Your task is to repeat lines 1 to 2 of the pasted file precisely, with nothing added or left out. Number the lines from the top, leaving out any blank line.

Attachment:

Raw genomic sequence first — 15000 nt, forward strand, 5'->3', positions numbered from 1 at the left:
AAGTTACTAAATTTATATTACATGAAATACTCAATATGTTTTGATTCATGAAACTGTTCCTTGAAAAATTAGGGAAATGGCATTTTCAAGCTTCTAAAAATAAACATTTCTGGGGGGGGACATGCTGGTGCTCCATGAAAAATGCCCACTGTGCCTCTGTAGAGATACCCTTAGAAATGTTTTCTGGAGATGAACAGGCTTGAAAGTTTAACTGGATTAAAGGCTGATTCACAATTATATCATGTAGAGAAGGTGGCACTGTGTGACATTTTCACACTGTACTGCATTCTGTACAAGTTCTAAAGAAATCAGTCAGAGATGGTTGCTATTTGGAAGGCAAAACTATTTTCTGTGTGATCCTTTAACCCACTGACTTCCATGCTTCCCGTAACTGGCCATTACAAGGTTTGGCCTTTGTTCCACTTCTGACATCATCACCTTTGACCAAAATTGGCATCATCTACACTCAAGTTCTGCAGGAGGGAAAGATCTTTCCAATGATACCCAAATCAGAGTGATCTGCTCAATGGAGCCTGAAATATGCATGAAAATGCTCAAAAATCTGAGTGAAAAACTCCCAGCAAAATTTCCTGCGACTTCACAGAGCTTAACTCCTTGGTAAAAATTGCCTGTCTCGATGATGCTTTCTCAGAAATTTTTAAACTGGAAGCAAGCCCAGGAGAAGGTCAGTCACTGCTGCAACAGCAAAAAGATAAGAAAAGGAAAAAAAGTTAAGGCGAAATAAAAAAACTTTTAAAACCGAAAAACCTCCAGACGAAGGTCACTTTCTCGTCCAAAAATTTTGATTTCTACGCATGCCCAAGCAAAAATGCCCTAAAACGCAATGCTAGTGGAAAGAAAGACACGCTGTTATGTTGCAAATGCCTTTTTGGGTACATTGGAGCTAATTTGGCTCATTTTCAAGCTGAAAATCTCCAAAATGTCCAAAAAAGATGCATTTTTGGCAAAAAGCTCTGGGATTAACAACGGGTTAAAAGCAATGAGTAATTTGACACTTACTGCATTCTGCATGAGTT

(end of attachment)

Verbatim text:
Raw genomic sequence first — 15000 nt, forward strand, 5'->3', positions numbered from 1 at the left:
AAGTTACTAAATTTATATTACATGAAATACTCAATATGTTTTGATTCATGAAACTGTTCCTTGAAAAATTAGGGAAATGGCATTTTCAAGCTTCTAAAAATAAACATTTCTGGGGGGGGACATGCTGGTGCTCCATGAAAAATGCCCACTGTGCCTCTGTAGAGATACCCTTAGAAATGTTTTCTGGAGATGAACAGGCTTGAAAGTTTAACTGGATTAAAGGCTGATTCACAATTATATCATGTAGAGAAGGTGGCACTGTGTGACATTTTCACACTGTACTGCATTCTGTACAAGTTCTAAAGAAATCAGTCAGAGATGGTTGCTATTTGGAAGGCAAAACTATTTTCTGTGTGATCCTTTAACCCACTGACTTCCATGCTTCCCGTAACTGGCCATTACAAGGTTTGGCCTTTGTTCCACTTCTGACATCATCACCTTTGACCAAAATTGGCATCATCTACACTCAAGTTCTGCAGGAGGGAAAGATCTTTCCAATGATACCCAAATCAGAGTGATCTGCTCAATGGAGCCTGAAATATGCATGAAAATGCTCAAAAATCTGAGTGAAAAACTCCCAGCAAAATTTCCTGCGACTTCACAGAGCTTAACTCCTTGGTAAAAATTGCCTGTCTCGATGATGCTTTCTCAGAAATTTTTAAACTGGAAGCAAGCCCAGGAGAAGGTCAGTCACTGCTGCAACAGCAAAAAGATAAGAAAAGGAAAAAAAGTTAAGGCGAAATAAAAAAACTTTTAAAACCGAAAAACCTCCAGACGAAGGTCACTTTCTCGTCCAAAAATTTTGATTTCTACGCATGCCCAAGCAAAAATGCCCTAAAACGCAATGCTAGTGGAAAGAAAGACACGCTGTTATGTTGCAAATGCCTTTTTGGGTACATTGGAGCTAATTTGGCTCATTTTCAAGCTGAAAATCTCCAAAATGTCCAAAAAAGATGCATTTTTGGCAAAAAGCTCTGGGATTAACAACGGGTTAAAAGCAATGAGTAATTTGACACTTACTGCATTCTGCATGAGTT